Guernsey: why has there been no investigation of its rampant money laundering?

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There was an article on Mondaq.com a few days ago entitled Guernsey - A World Class International Finance Centre. You have to take this seriously: Mondaq describes itself as:

one of the most comprehensive electronic resources of professionals' knowledge and expertise. We provide legal, regulatory and financial commentary and information supplied directly by hundreds of the world's leading professional advisors, covering over 70 countries.

Except I cannot take this seriously. And there is a simple reason. We know that last year 45,000 people in the UK, being customers of just five UK banks, made voluntary declaration of tax evasion they had undertaken using the services of banks in Jersey, Guernsey and the Isle of Man. We know that HM Revenue & Customs suspect 200,000 might be involved in that practice: that's the number they wrote to.

What does this mean for Guernsey? According to Marty Sullivan there might be $300 billion in Guernsey for the purposes of tax evasion. The equivalent figures are $500 billion for Jersey and $200 billion for the Isle of Man. Applying this ratio to the accounts declared (which is a broadly acceptable thing to do given the respective population sizes) suggests there may be at least 13,000 accounts in Guernsey on which tax was evaded.

But remember, that was five banks. There are 50 banks and 140 trust suppliers in Guernsey. And of course, there's not one country using their services. So let's take 13,000 and multiply by 10 for the number of banks and by just five for the number of countries to allow for the fact that the UK is a major user of the place. That suggests at least 650,000 bank accounts on which tax evasion is taking place. You can see how Sullivan gets to his figures. And this assumes that 45,000 was the right number of evaders: I bet there were more.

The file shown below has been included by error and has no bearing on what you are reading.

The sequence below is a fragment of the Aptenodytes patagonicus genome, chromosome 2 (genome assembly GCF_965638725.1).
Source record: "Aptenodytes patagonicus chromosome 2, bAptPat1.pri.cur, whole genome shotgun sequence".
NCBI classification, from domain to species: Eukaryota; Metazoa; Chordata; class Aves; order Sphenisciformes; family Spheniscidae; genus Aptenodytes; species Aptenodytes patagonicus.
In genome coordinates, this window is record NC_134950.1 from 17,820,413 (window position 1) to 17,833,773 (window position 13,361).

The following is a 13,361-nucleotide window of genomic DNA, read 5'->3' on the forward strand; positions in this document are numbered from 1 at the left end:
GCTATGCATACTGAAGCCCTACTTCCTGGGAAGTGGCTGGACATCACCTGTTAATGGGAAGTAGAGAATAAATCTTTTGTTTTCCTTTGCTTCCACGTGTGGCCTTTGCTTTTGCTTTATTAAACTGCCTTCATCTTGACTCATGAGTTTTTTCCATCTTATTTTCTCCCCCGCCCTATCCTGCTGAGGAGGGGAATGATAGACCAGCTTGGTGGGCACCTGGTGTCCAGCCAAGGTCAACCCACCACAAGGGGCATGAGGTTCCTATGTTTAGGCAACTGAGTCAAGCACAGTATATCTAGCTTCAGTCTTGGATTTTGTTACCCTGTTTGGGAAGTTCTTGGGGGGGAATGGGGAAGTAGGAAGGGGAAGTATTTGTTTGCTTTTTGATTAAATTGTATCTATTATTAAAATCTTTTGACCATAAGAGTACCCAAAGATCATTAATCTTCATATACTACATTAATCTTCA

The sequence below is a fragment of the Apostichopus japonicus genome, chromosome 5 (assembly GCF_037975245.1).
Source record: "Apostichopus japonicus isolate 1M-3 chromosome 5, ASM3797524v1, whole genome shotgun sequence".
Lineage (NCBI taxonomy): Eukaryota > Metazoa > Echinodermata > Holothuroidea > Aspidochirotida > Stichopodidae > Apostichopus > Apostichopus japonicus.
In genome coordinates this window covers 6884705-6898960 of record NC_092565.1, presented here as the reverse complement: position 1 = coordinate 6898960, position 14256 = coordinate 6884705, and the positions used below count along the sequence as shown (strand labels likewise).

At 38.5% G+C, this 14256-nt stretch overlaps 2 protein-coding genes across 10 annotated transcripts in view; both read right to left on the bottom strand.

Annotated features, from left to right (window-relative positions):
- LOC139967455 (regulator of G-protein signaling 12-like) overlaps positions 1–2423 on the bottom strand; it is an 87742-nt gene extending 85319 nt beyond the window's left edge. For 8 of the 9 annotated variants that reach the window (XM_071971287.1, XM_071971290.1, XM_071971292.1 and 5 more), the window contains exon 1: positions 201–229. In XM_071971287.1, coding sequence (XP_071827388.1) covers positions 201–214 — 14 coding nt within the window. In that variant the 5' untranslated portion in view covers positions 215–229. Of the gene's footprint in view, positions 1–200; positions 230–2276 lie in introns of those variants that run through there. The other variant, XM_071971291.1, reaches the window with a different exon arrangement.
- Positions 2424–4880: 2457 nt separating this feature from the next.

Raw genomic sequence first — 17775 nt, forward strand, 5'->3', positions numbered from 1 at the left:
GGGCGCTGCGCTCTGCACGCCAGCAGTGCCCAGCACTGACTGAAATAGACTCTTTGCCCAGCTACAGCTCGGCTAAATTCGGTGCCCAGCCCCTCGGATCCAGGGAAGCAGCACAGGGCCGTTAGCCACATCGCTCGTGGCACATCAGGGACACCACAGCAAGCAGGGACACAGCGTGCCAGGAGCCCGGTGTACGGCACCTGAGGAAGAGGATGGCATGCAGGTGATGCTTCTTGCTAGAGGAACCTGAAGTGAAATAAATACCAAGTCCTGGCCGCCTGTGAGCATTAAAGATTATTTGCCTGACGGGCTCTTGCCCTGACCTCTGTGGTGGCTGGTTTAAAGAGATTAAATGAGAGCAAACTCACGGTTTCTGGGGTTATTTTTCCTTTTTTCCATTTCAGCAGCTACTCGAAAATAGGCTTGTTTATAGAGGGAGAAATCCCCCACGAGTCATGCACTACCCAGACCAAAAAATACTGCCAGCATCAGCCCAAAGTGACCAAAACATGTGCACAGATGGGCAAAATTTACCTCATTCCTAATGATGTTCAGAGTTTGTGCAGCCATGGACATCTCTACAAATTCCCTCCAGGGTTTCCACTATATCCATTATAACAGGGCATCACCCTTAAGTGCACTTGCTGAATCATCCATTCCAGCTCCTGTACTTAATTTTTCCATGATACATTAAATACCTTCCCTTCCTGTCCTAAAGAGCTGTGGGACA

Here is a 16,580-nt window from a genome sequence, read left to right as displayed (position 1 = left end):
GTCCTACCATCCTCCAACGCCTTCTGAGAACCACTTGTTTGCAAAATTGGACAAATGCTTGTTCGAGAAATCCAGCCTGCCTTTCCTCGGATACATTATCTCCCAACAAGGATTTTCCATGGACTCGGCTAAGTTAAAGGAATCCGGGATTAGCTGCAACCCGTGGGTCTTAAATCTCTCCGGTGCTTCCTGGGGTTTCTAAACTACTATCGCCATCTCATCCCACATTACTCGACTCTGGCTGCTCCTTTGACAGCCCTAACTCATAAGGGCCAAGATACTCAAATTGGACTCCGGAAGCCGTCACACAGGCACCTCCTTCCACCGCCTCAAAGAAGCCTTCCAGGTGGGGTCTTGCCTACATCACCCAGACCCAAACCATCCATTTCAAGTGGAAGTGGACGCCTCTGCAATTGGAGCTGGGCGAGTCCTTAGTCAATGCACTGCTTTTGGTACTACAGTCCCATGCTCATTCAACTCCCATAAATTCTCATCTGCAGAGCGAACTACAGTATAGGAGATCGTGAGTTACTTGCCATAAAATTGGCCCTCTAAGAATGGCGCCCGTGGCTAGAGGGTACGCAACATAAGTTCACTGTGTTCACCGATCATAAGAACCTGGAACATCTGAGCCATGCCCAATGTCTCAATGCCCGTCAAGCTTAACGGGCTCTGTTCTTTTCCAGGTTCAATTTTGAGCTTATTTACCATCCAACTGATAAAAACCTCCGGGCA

My point is this: if I'm only right about the 13,000 accounts this is a catastrophic failure by the financial services industry to identify criminal money laundering taking place within its jurisdiction. If it's 650,000 then that's not catastrophic just for Guernsey, it's disastrous for us all. And there's no reason to presume otherwise: after all, Ireland had already proven how rampant abuse was by its citizens in the same places.

But Guernsey advertises itself as A World Class International Finance Centre. How come? I'd expect that when independent, verified and indisputable evidence that the financial services sector of a state whose entire existence was dependent upon that industry had been shown wholly unable to identify money laundering taking place (and at best 100 or so money laundering reports were made in this respect in 2006 and about 400 in 2007) then a crisis would be recognised. I'd expect there to be a public outcry. I'd expect a government enquiry. I'd expect criminal investigation of the institutions in question. I'd expect radical and dramatic reform of the law to prevent it ever happening again. I'd expect open and full cooperation with the other countries involved. I'd expect the press to be full of it.

Did this happen in Guernsey? No. None of it did. Why not? There's only one possible explanation: everyone knew it was happening and no one has intent to do anything about it.

That's not the mark of a World Class International Finance Centre.

PS Everything I have said applies to Jersey and the Isle of Man as well.